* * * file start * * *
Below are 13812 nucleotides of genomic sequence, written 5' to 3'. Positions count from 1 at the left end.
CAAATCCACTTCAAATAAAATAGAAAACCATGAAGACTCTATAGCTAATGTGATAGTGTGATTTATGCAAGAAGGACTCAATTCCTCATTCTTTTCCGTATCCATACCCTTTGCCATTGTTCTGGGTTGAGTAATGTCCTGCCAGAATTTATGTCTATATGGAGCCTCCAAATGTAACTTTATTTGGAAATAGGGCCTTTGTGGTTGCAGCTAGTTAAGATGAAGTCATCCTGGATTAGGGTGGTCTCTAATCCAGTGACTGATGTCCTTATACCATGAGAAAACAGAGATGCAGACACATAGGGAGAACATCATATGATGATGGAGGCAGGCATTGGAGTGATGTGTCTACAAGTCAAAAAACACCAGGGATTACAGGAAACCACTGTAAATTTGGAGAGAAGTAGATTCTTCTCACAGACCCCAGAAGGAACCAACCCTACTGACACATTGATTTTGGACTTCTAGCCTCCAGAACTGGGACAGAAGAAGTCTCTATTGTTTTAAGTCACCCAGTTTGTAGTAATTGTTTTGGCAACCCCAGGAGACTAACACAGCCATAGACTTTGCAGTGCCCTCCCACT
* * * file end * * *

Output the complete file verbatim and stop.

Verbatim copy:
Below are 13812 nucleotides of genomic sequence, written 5' to 3'. Positions count from 1 at the left end.
CAAATCCACTTCAAATAAAATAGAAAACCATGAAGACTCTATAGCTAATGTGATAGTGTGATTTATGCAAGAAGGACTCAATTCCTCATTCTTTTCCGTATCCATACCCTTTGCCATTGTTCTGGGTTGAGTAATGTCCTGCCAGAATTTATGTCTATATGGAGCCTCCAAATGTAACTTTATTTGGAAATAGGGCCTTTGTGGTTGCAGCTAGTTAAGATGAAGTCATCCTGGATTAGGGTGGTCTCTAATCCAGTGACTGATGTCCTTATACCATGAGAAAACAGAGATGCAGACACATAGGGAGAACATCATATGATGATGGAGGCAGGCATTGGAGTGATGTGTCTACAAGTCAAAAAACACCAGGGATTACAGGAAACCACTGTAAATTTGGAGAGAAGTAGATTCTTCTCACAGACCCCAGAAGGAACCAACCCTACTGACACATTGATTTTGGACTTCTAGCCTCCAGAACTGGGACAGAAGAAGTCTCTATTGTTTTAAGTCACCCAGTTTGTAGTAATTGTTTTGGCAACCCCAGGAGACTAACACAGCCATAGACTTTGCAGTGCCCTCCCACT